Aggressive commercial practices

Much of what has been discussed above, while for the first time making a criminal offence out of various commercial practices, has generally been covered by such enactments as the Consumer Protection Act and the Trade Descriptions Act, and also by such generalised codes as the Code of Advertising Practice (governing print and cinema advertising) and various trade-specific codes, such as that adopted by the Proprietary Association of Great Britain, or the Portman Group Code of Practice on the Naming, Packaging and Promotion of Alcoholic Drinks.

But the criminalising of aggressive commercial practices breaks new ground. Such conduct will occur when it significantly impairs the consumer's ability to make a rational decision, taking account of such matters as when and where the practice was employed; the use of threats or abuse; and taking advantage of any misfortune or grave matters affecting the consumer.

The regulations will contain a schedule of practices which are in all circumstances to be considered unfair. This goes further than the Unfair Terms in Consumer Contracts Regulations 1999/2083. The relevant schedule there does no more than list contract terms which may be unfair, but which could in the right circumstances be fair.

Some of the 31 items listed reflect the current position. Thus, it will automatically be unfair to describe a product as 'free' if more than the costs of collecting the goods or having them delivered. This is already covered by the CAP Code and under the Trade Descriptions Act (see Cowburn v Focus TV Rentals Ltd (1983) 147 JP 201). The listed items also refer to the practice of selling goods in the course of business, but claiming to be acting as a private party. Such a practice is currently prohibited under the Business Advertisements (Disclosure) Order 1977/1918, which the Regulations will also repeal. Some, though, are new. Thus, it will automatically be misleading to present rights already enjoyed by a consumer as a distinctive feature of the trader's offer. A trader could not, for example, claim that his goods are of satisfactory quality, given that this is a right automatically provided by the Sale of Goods Act 1979.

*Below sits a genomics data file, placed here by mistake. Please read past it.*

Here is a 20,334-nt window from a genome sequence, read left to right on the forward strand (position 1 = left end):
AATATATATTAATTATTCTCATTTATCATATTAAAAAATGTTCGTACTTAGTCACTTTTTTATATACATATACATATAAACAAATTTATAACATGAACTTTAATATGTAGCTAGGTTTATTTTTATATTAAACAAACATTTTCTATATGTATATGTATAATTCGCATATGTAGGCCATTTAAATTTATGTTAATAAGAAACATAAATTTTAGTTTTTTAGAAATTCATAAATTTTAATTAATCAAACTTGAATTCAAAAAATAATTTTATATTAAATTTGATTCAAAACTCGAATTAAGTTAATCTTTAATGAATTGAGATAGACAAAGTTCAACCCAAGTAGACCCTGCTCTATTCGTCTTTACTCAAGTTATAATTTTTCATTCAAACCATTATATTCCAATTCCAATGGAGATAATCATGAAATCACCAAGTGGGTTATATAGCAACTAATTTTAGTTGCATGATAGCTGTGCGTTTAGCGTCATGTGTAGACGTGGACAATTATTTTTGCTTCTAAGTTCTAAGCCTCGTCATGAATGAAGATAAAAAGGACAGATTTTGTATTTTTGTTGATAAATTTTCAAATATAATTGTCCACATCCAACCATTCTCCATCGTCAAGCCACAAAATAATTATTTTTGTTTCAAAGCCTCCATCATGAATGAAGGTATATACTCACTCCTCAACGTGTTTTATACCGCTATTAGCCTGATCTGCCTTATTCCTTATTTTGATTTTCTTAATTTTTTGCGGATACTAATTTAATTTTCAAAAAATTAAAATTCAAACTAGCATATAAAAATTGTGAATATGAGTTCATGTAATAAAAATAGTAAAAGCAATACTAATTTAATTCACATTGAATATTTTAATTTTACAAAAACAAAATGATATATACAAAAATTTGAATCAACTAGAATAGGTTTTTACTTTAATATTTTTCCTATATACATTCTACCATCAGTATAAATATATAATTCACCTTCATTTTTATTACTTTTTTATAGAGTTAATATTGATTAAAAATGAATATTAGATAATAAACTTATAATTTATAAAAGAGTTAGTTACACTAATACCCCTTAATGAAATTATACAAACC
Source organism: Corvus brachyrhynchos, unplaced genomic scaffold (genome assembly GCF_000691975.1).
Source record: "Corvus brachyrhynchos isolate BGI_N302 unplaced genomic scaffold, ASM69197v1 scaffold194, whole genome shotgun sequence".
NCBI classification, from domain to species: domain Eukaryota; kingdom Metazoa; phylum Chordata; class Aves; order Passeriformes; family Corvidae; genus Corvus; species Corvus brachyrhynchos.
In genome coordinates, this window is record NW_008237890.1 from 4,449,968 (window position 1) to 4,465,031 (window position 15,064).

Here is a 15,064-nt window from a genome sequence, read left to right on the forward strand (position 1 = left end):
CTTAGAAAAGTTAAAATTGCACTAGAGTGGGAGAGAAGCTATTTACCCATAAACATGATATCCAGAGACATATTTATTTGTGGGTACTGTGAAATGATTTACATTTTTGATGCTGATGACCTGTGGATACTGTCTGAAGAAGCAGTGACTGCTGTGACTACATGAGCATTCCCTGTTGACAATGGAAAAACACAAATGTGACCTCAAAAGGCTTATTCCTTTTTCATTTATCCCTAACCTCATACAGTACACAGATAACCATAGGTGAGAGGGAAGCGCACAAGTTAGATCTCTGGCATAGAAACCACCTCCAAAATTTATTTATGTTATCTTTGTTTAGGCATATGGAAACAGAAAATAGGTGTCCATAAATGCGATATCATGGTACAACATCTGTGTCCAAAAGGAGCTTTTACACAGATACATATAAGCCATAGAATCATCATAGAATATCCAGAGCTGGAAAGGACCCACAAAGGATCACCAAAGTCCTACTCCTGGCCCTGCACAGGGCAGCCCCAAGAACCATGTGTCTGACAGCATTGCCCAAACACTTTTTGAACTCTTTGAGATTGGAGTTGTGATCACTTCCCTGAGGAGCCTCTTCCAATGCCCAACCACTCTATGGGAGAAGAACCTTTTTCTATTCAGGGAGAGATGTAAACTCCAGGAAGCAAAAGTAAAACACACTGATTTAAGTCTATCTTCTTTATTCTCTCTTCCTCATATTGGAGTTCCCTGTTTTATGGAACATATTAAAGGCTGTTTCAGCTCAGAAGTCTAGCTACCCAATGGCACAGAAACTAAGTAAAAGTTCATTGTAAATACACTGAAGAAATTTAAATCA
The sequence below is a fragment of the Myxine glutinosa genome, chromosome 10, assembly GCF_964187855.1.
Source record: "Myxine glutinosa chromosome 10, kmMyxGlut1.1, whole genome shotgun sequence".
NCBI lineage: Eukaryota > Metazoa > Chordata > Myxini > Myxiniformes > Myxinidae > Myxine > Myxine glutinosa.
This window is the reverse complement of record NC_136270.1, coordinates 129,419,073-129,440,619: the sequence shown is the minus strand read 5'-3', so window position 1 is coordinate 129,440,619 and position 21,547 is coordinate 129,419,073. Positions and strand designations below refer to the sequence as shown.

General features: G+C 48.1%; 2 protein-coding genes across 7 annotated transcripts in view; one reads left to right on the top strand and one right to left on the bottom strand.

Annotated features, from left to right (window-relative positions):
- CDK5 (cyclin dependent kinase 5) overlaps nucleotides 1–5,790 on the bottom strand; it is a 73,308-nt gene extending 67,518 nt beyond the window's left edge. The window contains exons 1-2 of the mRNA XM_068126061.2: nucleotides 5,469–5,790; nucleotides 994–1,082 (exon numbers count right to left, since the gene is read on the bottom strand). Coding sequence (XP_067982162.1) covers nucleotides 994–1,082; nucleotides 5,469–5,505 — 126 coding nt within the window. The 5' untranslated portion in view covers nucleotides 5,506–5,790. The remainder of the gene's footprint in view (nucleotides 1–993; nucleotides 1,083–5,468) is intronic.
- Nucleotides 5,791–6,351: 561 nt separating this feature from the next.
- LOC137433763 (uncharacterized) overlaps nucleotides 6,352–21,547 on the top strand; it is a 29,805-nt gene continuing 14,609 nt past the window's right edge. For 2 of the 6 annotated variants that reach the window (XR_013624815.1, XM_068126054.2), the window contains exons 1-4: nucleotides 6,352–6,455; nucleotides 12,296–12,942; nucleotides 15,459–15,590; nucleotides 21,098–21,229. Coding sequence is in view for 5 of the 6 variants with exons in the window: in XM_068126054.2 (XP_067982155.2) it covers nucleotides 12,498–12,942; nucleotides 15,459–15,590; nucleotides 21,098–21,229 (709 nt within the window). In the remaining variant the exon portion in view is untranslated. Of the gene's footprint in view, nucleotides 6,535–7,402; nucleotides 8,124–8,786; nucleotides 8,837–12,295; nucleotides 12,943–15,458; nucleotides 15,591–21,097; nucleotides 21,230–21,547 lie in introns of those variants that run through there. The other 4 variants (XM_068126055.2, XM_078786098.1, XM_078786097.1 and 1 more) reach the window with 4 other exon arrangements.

One wonders, though, of the precise consequences arising from the fact that it will automatically be misleading to offer a competition or prize promotion 'without awarding the prizes described or a reasonable equivalent'. There are many prize promotions on the market which involve tests of skill, such as spot the ball, where no one can guarantee that the right answer will be provided. On its face, such a promotion now seems to be unfair and hence prohibited, which surely cannot have been intended.

More seriously, though, it is arguable that the enactment of the Directive has imperilled the very idea of running a prize promotion at all. As noted above, it is a prohibited unfair practice for a trader to depart from the requirements of professional diligence, and if that practice materially distorts the consumer's decision to buy.

Professional diligence means acting in accordance with the general principles of good faith or honest market practice. The possible threat to prize promotions merges when consideration is given to such legislation as the German Unfair Competition Law 1909.

German experience

German legislation simply banned all unfair commercial trade practices, a concept which German courts interpreted to cover all trade practices which acted as an over-inducement to buy a product, thus over-influencing a consumer's decision to make a purchase.

The argument was that a prize promotion meant that a consumer made a purchase more because of the promotion attached to it than because of the quality of the product. So difficult did this make any kind of prize promotion in Germany, that the Law was much amended in 2004, but its basic structure remains in force, and still poses problems for those wishing to run the kind of prize promotion which is commonplace in this

country. The result of the new regulations is that it should be possible to argue that a prize promotion run in the UK, and which offers some superlative prize, runs foul of this wholly new concept of the unfair commercial trade practice.